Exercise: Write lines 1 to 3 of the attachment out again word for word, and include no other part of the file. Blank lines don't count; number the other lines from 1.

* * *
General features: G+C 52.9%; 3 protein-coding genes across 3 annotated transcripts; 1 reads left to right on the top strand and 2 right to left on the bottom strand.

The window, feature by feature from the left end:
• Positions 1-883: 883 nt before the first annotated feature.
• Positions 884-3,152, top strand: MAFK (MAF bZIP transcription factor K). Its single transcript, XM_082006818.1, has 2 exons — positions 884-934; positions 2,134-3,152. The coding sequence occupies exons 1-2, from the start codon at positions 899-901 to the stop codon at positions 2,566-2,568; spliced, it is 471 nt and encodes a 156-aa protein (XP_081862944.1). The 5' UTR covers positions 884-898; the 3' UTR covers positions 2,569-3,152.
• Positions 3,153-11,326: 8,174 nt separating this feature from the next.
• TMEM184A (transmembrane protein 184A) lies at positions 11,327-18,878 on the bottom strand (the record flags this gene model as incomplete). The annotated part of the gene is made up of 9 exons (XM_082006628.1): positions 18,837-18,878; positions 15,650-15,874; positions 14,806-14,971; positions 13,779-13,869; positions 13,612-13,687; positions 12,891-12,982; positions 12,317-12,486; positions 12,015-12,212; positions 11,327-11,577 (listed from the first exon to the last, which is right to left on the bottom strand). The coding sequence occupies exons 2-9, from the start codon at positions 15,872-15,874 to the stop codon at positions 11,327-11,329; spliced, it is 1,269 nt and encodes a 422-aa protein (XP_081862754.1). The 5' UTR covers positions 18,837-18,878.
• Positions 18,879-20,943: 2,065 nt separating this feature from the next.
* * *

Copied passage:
General features: G+C 52.9%; 3 protein-coding genes across 3 annotated transcripts; 1 reads left to right on the top strand and 2 right to left on the bottom strand.

The window, feature by feature from the left end:
• Positions 1-883: 883 nt before the first annotated feature.